In two days, the courts have granted 400 motions for sentence reductions. A few inmates have been able to leave jail immediately.

These reductions are modest in size, don't apply to everyone and should be heralded by everyone concerned about justice and fairness. The exceptions, not surprisingly, are the Bush Administration and Attorney General Michael Mukasey, who continue to criticize the reductions.

Sentencing Law and Policy has much more on how the implementation of the reductions is progressing.

I'm looking forward to a Democratic President in November who will provide Congress with an impetus to move on legislation that will eliminate the sentencing disparity between crack and powder once and for all, and also reduce or eliminate the true cancer on the criminal justice system -- mandatory minimum drug sentences.

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Hillary Again States Opposition to Mandatory Minimums

Via Sentencing Law and Policy, Hillary was interviewed by Vibe Magazine last weekend.

VIBE: In your speech, you talked about having first, second, and third chances for children. In the last ten years the rate of incarceration of women has increased exponentially. I don’t think the average person realizes that it’s not 50% or 100%, it’s like 750% in the last thirty years. There are a disproportionate number of African-American men and women who are going to be released from prison with felony convictions. What do we do about that group of people who are effectively disenfranchised when they come out?

CLINTON: Number one, we need to divert more people from the prison system. We have too many people in prison for non-violent drug offenses, which disproportionately impacts on the African-American community. That’s why I’ve been a strong advocate of eliminating the disparity between crack cocaine and powder cocaine [sentencing].

There may have been a reason for it 25 years ago but there isn’t any justification for it now. But it also means that in the prisons themselves, we’ve got to get back to the services that used to be there.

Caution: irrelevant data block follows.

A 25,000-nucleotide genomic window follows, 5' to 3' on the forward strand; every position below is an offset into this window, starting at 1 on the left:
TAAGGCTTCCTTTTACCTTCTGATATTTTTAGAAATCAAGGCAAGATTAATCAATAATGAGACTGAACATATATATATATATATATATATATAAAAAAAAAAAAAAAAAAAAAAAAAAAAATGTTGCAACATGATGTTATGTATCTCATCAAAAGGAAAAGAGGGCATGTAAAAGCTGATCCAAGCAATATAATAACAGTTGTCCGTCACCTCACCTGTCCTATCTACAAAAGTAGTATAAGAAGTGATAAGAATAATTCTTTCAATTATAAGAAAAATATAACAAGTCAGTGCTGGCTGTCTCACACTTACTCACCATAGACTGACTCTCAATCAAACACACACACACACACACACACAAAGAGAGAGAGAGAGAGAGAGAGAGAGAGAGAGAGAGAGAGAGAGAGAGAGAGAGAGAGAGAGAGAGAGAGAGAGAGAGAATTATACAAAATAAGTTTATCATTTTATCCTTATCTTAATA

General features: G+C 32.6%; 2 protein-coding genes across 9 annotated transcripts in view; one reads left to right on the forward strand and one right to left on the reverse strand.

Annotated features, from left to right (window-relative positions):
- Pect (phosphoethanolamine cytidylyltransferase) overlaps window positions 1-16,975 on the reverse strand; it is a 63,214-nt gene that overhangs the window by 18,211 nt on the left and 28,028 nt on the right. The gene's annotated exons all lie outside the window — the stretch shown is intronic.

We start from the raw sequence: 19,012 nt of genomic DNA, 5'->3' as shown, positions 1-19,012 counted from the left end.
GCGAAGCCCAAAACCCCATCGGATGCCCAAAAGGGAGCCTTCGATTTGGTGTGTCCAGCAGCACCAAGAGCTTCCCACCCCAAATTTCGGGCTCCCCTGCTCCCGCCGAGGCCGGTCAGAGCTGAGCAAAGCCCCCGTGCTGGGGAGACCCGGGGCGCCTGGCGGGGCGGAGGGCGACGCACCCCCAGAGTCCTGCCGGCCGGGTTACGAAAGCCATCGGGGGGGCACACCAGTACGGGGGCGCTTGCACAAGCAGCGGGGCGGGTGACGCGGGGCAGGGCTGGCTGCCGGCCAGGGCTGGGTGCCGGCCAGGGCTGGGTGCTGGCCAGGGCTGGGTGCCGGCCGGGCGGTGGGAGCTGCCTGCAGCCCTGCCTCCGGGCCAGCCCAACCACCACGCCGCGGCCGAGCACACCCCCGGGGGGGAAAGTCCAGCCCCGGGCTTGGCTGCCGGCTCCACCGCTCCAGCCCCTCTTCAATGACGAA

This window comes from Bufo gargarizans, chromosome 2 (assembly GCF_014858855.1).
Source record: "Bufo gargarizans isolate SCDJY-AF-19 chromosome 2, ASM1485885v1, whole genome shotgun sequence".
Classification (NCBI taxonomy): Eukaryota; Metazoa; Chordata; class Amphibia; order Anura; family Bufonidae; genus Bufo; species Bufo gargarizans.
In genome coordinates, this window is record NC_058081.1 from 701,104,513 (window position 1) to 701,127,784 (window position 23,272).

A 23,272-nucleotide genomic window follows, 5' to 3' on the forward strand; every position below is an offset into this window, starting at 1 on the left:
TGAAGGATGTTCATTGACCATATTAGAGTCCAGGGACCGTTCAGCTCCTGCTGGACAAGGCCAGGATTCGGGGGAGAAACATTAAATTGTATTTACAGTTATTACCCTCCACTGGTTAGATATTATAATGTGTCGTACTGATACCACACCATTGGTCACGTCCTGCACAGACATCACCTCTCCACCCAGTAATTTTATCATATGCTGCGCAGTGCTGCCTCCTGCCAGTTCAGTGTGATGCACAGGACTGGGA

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Mandatory Minimum Rally In Advance of Hearing Tomorrow

Tomorrow morning, the ACLU will hold a rally in Washington on the unfairness of mandatory minimum sentences, and specifically, the need to repair the 100:1 crack to powder cocaine sentencing disparity.(Received by e-mail, no link yet.)

Speakers at the rally include:

  • Dorothy Gaines, who was charged with conspiracy to deliver crack cocaine due to her then-boyfriend’s alleged participation in a large-scale drug operation as a driver. Ms. Gaines served 6 years of a 19½ year sentence before being granted clemency by President Clinton in 2000.
  • Karen Garrison, whose sons are currently serving 15+ years in federal prison for non-violent crack cocaine offenses.
  • Kemba Smith, who was convicted in 1994 and sentenced to 24.5 years on charges of conspiracy to distribute crack cocaine and related charges after a failed relationship, despite her lack of involvement in any drug dealing operation.

The ACLU's written testimony on the need to reform these draconian, unfair penalties is here.

Several bills to reduce the injustice are pending in Congress. I outlined them here. A hearing is scheduled on them tomorrow before the House Judiciary Subcommittee on Crime, Terrorism, and Homeland Security. [More...]

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The Sentencing of Sergeant Patrick Lett

Update: Here's the cert petition (pdf) filed today, which Prof. Berman quotes from here. They'd also welcome amicus briefs.

A must-read article in the New York Times today about Sgt. Patrick Lett and his cocaine sentencing in Alabama. Law Prof Doug Berman of Sentencing Law and Policy, who is now representing Sgt. Lett pro bono, has lots more.

First, about Sgt. Lett:

Sgt. Patrick Lett, had served 17 years in the Army, including two tours in Iraq, and he had pleaded guilty in federal court to selling cocaine. It was up to Judge William H. Steele, a former marine, to decide how to punish him. “I don’t normally see people standing before me in uniform,” Judge Steele said.

Sergeant Lett’s commanding officer, Capt. Michael Iannuccilli, testified that the man he knew was “a patriot, father and a good man.” “I would gladly deploy to Iraq with him and entrust my life to him,” Captain Iannuccilli said. “I’d trust my soldiers’ lives to him. He’s been nothing but an exemplary soldier.”...